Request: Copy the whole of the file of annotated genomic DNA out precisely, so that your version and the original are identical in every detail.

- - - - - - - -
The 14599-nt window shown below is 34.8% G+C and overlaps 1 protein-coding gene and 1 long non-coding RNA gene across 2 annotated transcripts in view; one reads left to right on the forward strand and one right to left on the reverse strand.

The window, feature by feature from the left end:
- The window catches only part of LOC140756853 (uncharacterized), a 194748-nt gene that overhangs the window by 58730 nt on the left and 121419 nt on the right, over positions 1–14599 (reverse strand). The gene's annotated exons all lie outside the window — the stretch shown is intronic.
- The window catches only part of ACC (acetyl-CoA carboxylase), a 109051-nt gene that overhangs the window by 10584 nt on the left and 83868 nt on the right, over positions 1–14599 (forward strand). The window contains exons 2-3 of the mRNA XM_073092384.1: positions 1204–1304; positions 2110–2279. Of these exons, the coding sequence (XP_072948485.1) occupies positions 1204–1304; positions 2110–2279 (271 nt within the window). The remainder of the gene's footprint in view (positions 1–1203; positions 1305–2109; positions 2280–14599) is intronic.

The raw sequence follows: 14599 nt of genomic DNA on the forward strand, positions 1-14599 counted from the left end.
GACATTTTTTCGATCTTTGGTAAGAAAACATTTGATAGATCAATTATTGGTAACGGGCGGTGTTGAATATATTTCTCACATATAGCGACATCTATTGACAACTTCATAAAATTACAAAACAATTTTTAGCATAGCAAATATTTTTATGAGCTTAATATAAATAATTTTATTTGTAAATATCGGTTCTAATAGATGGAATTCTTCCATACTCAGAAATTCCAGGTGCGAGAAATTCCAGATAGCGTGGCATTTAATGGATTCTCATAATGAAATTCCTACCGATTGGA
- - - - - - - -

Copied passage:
The 14599-nt window shown below is 34.8% G+C and overlaps 1 protein-coding gene and 1 long non-coding RNA gene across 2 annotated transcripts in view; one reads left to right on the forward strand and one right to left on the reverse strand.

The window, feature by feature from the left end:
- The window catches only part of LOC140756853 (uncharacterized), a 194748-nt gene that overhangs the window by 58730 nt on the left and 121419 nt on the right, over positions 1–14599 (reverse strand). The gene's annotated exons all lie outside the window — the stretch shown is intronic.
- The window catches only part of ACC (acetyl-CoA carboxylase), a 109051-nt gene that overhangs the window by 10584 nt on the left and 83868 nt on the right, over positions 1–14599 (forward strand). The window contains exons 2-3 of the mRNA XM_073092384.1: positions 1204–1304; positions 2110–2279. Of these exons, the coding sequence (XP_072948485.1) occupies positions 1204–1304; positions 2110–2279 (271 nt within the window). The remainder of the gene's footprint in view (positions 1–1203; positions 1305–2109; positions 2280–14599) is intronic.

The raw sequence follows: 14599 nt of genomic DNA on the forward strand, positions 1-14599 counted from the left end.
GACATTTTTTCGATCTTTGGTAAGAAAACATTTGATAGATCAATTATTGGTAACGGGCGGTGTTGAATATATTTCTCACATATAGCGACATCTATTGACAACTTCATAAAATTACAAAACAATTTTTAGCATAGCAAATATTTTTATGAGCTTAATATAAATAATTTTATTTGTAAATATCGGTTCTAATAGATGGAATTCTTCCATACTCAGAAATTCCAGGTGCGAGAAATTCCAGATAGCGTGGCATTTAATGGATTCTCATAATGAAATTCCTACCGATTGGA